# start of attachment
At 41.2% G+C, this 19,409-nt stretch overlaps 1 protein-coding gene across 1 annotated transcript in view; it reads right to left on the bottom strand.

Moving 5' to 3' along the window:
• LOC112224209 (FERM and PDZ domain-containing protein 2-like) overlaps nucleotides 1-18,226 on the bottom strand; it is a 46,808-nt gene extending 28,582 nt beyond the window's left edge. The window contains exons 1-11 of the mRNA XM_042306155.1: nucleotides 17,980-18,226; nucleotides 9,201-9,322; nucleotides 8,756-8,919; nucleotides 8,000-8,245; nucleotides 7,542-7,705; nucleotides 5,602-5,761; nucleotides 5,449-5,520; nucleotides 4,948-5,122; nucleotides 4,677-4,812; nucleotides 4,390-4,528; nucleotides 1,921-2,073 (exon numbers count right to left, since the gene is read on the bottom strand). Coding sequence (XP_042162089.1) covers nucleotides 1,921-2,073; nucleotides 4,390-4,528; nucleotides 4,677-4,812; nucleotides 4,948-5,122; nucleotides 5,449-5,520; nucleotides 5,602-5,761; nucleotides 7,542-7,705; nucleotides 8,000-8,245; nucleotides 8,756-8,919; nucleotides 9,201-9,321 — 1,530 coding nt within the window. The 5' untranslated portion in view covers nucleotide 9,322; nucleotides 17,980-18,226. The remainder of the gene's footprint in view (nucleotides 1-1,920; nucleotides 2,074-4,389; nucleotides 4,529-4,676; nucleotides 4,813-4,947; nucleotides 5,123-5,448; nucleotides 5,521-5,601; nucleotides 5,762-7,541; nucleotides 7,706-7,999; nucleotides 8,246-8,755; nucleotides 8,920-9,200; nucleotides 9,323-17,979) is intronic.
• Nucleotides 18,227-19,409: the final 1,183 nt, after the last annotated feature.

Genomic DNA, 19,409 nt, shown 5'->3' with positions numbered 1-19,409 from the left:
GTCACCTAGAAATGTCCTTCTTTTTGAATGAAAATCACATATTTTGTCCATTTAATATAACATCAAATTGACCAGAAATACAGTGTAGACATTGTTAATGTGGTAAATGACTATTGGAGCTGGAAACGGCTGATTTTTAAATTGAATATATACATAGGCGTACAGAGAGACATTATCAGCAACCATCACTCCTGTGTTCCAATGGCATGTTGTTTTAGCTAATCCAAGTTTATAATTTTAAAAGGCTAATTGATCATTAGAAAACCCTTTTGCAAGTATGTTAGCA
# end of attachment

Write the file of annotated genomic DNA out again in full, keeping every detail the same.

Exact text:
At 41.2% G+C, this 19,409-nt stretch overlaps 1 protein-coding gene across 1 annotated transcript in view; it reads right to left on the bottom strand.

Moving 5' to 3' along the window:
• LOC112224209 (FERM and PDZ domain-containing protein 2-like) overlaps nucleotides 1-18,226 on the bottom strand; it is a 46,808-nt gene extending 28,582 nt beyond the window's left edge. The window contains exons 1-11 of the mRNA XM_042306155.1: nucleotides 17,980-18,226; nucleotides 9,201-9,322; nucleotides 8,756-8,919; nucleotides 8,000-8,245; nucleotides 7,542-7,705; nucleotides 5,602-5,761; nucleotides 5,449-5,520; nucleotides 4,948-5,122; nucleotides 4,677-4,812; nucleotides 4,390-4,528; nucleotides 1,921-2,073 (exon numbers count right to left, since the gene is read on the bottom strand). Coding sequence (XP_042162089.1) covers nucleotides 1,921-2,073; nucleotides 4,390-4,528; nucleotides 4,677-4,812; nucleotides 4,948-5,122; nucleotides 5,449-5,520; nucleotides 5,602-5,761; nucleotides 7,542-7,705; nucleotides 8,000-8,245; nucleotides 8,756-8,919; nucleotides 9,201-9,321 — 1,530 coding nt within the window. The 5' untranslated portion in view covers nucleotide 9,322; nucleotides 17,980-18,226. The remainder of the gene's footprint in view (nucleotides 1-1,920; nucleotides 2,074-4,389; nucleotides 4,529-4,676; nucleotides 4,813-4,947; nucleotides 5,123-5,448; nucleotides 5,521-5,601; nucleotides 5,762-7,541; nucleotides 7,706-7,999; nucleotides 8,246-8,755; nucleotides 8,920-9,200; nucleotides 9,323-17,979) is intronic.
• Nucleotides 18,227-19,409: the final 1,183 nt, after the last annotated feature.

Genomic DNA, 19,409 nt, shown 5'->3' with positions numbered 1-19,409 from the left:
GTCACCTAGAAATGTCCTTCTTTTTGAATGAAAATCACATATTTTGTCCATTTAATATAACATCAAATTGACCAGAAATACAGTGTAGACATTGTTAATGTGGTAAATGACTATTGGAGCTGGAAACGGCTGATTTTTAAATTGAATATATACATAGGCGTACAGAGAGACATTATCAGCAACCATCACTCCTGTGTTCCAATGGCATGTTGTTTTAGCTAATCCAAGTTTATAATTTTAAAAGGCTAATTGATCATTAGAAAACCCTTTTGCAAGTATGTTAGCA